Bill Kumler, BHS ‘86 and his wife, Ellen, chose to settle down a few years ago in the Cambridge area of Ohio, for the slower pace, the chance to coach their kids and be more involved in their daily lives, and to live closer to Bill’s aging parents. Bill, an orthopedic surgeon, and Ellen, a pediatrician, are both employed by Southeastern Med, a regional hospital affiliated with Ohio Health.
Little did Bill and Ellen know how important that decision would become. Their children, ranging from high school through college age, are currently staying with Bill’s dad, Karl Kumler, BHS Class of 1959, at the family farm while Bill and Ellen are at the hospital everyday. “It was an easy decision, said Bill, “the kids help with daily care and activities and are sheltered from any exposures.”
Like many Bexley alumni turned physicians, Bill fondly remembers science teachers like Mr. Logsdon, Mr. Tatman and Mr. Smith, but also appreciates the benefit of the well-rounded education offered at Bexley. It was in the drafting class taught by Pat Beveridge that he learned to draw and recognize how to triangulate between 2nd and 3rd degree perspectives, a skill he uses regularly as a surgeon.
Until recently, Bill was busy as the sole orthopedic surgeon in an area that covers the lower Eastern part of the state reaching all the way to West Virginia. That all changed with the advent of the COVID-19 pandemic. It’s been a month now since Bill performed his last elective surgery, and although his practice has temporarily diminished, he still cares for patients with fractures and urgent surgical needs. The hospital has pivoted to a no waiting room model where patients wait in their cars, or they can have a telehealth visit from the parking lot. “We are fortunate that there have been only 15 known COVID-infected patients in the area with only one hospitalization and no deaths to date. People are afraid to come to the hospital, so telehealth has been an amazing option.”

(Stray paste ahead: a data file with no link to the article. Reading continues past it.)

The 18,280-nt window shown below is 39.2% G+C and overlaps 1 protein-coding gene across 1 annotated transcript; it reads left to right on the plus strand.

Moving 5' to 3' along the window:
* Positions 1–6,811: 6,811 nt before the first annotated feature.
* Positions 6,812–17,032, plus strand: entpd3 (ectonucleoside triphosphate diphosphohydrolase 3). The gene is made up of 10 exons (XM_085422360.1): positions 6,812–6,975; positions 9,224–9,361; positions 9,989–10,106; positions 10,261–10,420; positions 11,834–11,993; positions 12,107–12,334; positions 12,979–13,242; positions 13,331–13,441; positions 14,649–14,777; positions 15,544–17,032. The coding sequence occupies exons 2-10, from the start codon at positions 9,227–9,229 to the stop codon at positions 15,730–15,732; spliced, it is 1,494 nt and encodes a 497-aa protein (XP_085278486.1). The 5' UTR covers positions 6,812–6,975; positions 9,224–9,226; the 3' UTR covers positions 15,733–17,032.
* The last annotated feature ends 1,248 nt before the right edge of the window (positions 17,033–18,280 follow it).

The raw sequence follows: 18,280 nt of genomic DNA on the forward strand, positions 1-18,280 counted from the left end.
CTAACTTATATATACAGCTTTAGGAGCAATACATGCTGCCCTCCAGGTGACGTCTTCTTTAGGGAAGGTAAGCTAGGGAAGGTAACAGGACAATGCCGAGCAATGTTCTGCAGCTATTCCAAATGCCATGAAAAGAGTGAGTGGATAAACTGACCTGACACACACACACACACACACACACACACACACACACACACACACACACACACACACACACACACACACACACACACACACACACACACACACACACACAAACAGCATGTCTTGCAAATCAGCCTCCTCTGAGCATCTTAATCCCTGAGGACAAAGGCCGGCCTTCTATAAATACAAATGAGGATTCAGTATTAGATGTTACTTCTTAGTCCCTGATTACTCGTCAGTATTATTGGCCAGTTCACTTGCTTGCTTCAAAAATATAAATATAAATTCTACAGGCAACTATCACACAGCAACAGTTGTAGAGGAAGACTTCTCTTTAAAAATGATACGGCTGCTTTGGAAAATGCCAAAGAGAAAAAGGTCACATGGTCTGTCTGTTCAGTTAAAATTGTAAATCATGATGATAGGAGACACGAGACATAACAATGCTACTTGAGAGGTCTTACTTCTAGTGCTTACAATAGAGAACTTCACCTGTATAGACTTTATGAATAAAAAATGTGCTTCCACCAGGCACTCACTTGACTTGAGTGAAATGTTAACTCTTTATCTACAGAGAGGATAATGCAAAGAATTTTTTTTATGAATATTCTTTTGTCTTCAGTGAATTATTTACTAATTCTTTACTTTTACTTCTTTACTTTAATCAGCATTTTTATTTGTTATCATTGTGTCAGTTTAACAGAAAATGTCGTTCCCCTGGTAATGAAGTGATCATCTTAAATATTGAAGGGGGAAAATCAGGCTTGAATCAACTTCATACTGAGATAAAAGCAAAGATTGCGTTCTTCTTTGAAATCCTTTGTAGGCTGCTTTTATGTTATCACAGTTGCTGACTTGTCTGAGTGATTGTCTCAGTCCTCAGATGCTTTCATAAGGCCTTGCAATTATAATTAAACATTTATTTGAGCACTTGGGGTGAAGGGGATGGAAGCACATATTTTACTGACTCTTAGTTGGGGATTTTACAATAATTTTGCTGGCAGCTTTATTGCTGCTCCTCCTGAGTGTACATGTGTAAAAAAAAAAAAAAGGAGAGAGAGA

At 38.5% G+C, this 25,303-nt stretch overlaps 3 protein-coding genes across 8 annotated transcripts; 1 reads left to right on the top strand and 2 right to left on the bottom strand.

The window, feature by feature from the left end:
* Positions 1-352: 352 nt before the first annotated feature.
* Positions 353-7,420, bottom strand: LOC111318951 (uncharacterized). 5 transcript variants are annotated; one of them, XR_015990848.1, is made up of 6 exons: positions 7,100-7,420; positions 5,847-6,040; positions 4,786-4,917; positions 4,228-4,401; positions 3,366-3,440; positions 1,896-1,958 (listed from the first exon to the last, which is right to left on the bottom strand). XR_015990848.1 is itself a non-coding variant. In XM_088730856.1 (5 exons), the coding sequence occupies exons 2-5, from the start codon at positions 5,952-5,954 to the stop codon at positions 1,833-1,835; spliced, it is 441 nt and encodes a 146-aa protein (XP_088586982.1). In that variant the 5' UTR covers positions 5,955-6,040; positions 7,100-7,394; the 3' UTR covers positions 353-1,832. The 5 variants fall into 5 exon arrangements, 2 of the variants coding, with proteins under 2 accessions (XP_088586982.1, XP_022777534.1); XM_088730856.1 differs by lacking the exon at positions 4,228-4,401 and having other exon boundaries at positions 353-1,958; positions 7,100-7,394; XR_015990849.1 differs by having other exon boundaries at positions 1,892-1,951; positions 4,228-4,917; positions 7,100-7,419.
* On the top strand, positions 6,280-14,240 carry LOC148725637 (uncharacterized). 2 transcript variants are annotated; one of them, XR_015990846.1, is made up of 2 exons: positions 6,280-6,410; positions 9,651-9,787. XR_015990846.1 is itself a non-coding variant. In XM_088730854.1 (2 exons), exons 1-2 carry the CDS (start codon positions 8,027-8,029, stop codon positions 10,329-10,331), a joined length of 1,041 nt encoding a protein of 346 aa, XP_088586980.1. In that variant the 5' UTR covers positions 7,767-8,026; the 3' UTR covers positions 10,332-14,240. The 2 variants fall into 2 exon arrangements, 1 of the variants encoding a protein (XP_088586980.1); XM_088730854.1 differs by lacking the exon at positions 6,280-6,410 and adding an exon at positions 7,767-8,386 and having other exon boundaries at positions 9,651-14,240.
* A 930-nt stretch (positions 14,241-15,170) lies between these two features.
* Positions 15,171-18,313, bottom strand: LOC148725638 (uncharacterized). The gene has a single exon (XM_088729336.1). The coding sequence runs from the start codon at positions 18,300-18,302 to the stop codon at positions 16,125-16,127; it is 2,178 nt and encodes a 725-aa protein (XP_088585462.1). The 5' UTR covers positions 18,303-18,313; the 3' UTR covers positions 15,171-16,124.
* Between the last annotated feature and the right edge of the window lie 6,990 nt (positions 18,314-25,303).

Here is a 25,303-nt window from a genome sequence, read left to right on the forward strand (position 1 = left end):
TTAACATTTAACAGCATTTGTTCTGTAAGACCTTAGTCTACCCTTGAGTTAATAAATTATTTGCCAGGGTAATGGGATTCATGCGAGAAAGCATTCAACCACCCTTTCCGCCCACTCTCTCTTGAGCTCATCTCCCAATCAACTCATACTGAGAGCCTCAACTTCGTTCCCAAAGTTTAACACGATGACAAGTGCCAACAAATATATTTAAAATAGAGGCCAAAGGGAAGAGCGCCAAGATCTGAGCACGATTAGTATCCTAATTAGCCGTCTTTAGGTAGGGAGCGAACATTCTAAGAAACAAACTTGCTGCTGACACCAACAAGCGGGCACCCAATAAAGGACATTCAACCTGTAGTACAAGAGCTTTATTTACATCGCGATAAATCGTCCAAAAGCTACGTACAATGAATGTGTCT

As a physician trained in the HIV era, Bill learned early on about exposure and the importance of following sterile procedures. He and Ellen practice measures to keep their home safe, including changing out of their work clothes at the end of each day. Like so many other medical professionals, they are trying to strike a balance between keeping themselves and their families safe, while doing what they love — serving others and their communities.